As subtle and secretive as their lives on the seabed, the flavors of shellfish often have to be pried open by the chef's skill. Yet, whether complemented by barbecue smoke, butter and wine, or curries and rich sauces, the shellfish's oceanic undercurrent stands out all on its own.
And then there's the oyster. Eaten raw on the half shell, it evokes the eater's primal connection with the sea.
The World is Your Oyster
Asking anyone—but especially a chef—to describe his oyster experiences can feel a little personal. The answers often include terms such as “naked” and metaphors like “a kiss from the ocean.”
“Oysters are so good fried, but they’re also so good raw,” says Rhoads Fearn, executive chef with Morrison Community Living at Lembrook senior community in Atlanta, before revealing his ultimate oyster fantasy made reality: “I said, ‘Let’s put a little caviar on an oyster.’ Oh, my God. It’s an incredibly intense taste of the ocean.”
Regional styles and flavors create a personal connection to chefs and diners alike, and often serve as a jumping-off point for Fearn when thinking about ways to offer oysters.
“If you go up north to Boston, they’re eating oysters on the half shell with a little mignonette. In the Far East they’re eating them raw too, but also stir-frying and putting them in noodles,” he says. “And in New Orleans, they’re frying oysters and putting them in po’boys.”
Old-school dishes like oysters Rockefeller, baked with copious amounts of chopped greens and butter (very old school indeed—this dish was created in 1899 New Orleans) also happen to appeal to the older generations.
“That was the really fancy stuff when [residents] were growing up,” Fearn says. “But we can also try some funky takes on that dish. The chefs can riff on something like that, or something like clams casino, and we can serve it in the fine-dining restaurant.”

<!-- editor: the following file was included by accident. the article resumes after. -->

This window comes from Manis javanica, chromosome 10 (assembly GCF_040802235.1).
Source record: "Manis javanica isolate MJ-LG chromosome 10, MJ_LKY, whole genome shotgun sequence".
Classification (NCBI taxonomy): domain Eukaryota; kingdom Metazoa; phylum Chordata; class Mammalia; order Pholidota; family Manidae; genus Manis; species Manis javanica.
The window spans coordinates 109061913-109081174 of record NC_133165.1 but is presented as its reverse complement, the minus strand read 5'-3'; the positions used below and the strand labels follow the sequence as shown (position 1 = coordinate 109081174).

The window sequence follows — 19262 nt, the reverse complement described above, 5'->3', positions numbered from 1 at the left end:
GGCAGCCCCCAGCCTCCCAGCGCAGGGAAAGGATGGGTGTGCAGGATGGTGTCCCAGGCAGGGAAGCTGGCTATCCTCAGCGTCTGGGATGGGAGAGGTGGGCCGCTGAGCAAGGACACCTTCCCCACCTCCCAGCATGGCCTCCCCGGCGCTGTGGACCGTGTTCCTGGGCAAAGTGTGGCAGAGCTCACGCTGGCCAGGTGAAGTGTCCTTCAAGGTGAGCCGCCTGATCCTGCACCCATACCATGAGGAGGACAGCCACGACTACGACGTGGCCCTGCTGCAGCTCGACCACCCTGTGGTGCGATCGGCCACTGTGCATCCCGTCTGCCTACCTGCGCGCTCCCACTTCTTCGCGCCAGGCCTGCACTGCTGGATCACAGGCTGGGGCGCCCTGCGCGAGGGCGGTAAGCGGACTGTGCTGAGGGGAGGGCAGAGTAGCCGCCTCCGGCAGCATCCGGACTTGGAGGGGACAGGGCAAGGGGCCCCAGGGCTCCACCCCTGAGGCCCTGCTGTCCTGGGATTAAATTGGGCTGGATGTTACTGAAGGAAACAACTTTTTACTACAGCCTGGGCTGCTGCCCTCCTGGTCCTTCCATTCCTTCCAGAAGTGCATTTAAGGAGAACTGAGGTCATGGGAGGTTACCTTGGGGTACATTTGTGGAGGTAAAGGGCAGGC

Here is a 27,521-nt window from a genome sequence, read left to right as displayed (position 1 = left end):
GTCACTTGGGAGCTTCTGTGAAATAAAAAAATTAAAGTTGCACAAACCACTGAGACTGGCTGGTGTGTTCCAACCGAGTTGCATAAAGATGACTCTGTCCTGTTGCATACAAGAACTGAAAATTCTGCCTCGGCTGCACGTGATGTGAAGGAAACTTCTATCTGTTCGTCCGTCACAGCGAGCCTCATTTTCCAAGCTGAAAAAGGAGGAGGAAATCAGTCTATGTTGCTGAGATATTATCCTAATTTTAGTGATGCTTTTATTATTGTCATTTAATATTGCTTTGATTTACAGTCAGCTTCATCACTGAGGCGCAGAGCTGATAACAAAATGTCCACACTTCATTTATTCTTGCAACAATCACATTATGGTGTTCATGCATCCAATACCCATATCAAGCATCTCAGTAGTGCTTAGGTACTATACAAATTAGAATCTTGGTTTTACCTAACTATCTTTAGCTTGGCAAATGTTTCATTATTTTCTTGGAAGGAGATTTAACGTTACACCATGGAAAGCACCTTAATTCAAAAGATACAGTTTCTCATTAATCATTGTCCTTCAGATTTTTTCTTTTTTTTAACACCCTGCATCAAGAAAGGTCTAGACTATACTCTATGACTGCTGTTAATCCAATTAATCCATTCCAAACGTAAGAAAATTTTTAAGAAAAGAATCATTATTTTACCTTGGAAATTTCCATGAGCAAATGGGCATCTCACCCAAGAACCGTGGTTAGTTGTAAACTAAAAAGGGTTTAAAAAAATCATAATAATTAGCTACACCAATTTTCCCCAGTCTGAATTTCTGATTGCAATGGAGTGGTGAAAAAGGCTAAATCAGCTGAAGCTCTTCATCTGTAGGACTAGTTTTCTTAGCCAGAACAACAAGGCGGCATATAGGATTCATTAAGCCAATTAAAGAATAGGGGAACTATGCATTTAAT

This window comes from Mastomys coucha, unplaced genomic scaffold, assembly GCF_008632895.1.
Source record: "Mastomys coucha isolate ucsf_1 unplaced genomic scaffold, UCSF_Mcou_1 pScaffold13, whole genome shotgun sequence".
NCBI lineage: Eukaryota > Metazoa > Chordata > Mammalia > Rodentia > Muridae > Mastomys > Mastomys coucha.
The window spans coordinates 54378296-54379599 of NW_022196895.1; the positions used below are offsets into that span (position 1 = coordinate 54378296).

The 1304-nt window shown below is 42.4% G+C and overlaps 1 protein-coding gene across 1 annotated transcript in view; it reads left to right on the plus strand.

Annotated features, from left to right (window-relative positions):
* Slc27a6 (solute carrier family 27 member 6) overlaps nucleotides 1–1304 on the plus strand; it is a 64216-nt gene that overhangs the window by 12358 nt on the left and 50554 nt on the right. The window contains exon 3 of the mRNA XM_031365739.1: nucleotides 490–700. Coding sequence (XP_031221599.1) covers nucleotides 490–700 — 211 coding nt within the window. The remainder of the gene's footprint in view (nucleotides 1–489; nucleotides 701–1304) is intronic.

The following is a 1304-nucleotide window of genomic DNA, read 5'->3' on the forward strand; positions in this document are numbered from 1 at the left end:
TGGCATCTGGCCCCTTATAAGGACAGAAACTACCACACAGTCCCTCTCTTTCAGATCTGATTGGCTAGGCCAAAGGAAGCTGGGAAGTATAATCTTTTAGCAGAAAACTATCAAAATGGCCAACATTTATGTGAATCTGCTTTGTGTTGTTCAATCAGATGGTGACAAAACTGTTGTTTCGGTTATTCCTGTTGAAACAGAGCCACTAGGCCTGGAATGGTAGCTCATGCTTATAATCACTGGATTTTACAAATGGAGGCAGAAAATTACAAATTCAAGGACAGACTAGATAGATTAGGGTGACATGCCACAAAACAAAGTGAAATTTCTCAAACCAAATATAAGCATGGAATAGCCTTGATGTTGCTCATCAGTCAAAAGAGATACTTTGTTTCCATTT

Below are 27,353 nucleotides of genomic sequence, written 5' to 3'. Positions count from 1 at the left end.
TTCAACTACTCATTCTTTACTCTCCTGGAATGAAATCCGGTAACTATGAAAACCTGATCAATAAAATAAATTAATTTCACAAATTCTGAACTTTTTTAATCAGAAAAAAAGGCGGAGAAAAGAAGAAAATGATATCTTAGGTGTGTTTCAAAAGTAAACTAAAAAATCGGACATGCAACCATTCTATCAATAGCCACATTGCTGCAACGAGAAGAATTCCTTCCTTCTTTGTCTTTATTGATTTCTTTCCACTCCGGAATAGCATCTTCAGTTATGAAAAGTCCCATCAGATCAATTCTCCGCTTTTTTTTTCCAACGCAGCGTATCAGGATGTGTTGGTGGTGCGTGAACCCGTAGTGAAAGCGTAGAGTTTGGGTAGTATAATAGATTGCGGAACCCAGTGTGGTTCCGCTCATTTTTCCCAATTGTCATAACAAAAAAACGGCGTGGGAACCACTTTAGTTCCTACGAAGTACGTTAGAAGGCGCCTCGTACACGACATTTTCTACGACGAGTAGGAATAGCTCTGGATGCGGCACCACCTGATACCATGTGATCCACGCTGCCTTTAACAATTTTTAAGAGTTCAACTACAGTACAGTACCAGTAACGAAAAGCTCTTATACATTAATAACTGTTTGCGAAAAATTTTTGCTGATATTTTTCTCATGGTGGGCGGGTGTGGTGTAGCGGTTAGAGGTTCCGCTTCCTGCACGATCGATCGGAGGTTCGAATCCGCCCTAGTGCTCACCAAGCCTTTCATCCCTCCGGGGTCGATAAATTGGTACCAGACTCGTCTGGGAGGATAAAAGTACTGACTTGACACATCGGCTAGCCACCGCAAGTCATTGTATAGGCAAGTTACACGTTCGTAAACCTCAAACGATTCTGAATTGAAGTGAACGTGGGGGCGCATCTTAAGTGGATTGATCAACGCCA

But before you think oysters only appeal to a mature clientele, know that millennials also love the bivalve beauties.
At the recent Seafood Extravaganza at Boston College, the students were completely psyched that there was a raw bar and patiently waited in long lines to get their own kiss from the ocean, served raw on the half shell.
The Seafood Extravaganza highlighted Boston College dining’s partnership with the Gulf of Maine Research Institute (GMRI), an organization with a scientific eye toward ecology and economics and sustainability in the seafood industry.
On hand for the event to cook, serve and educate about seafood was Andy Wilkinson, chef and seafood expert with North Coast Seafoods, a large seafood processor and distributor that partners with Boston College and several other New England schools.
The students devoured the raw oysters with just a little mignonette, the classic accompaniment, which consists of minced shallots, red wine vinegar and a touch of cracked black pepper.
Also served action station-style at the event were crabcake or shrimp sliders with chipotle mayo and Cajun fries and calamari puttanesca over angel hair pasta.
Turning the Tide with Global Flavors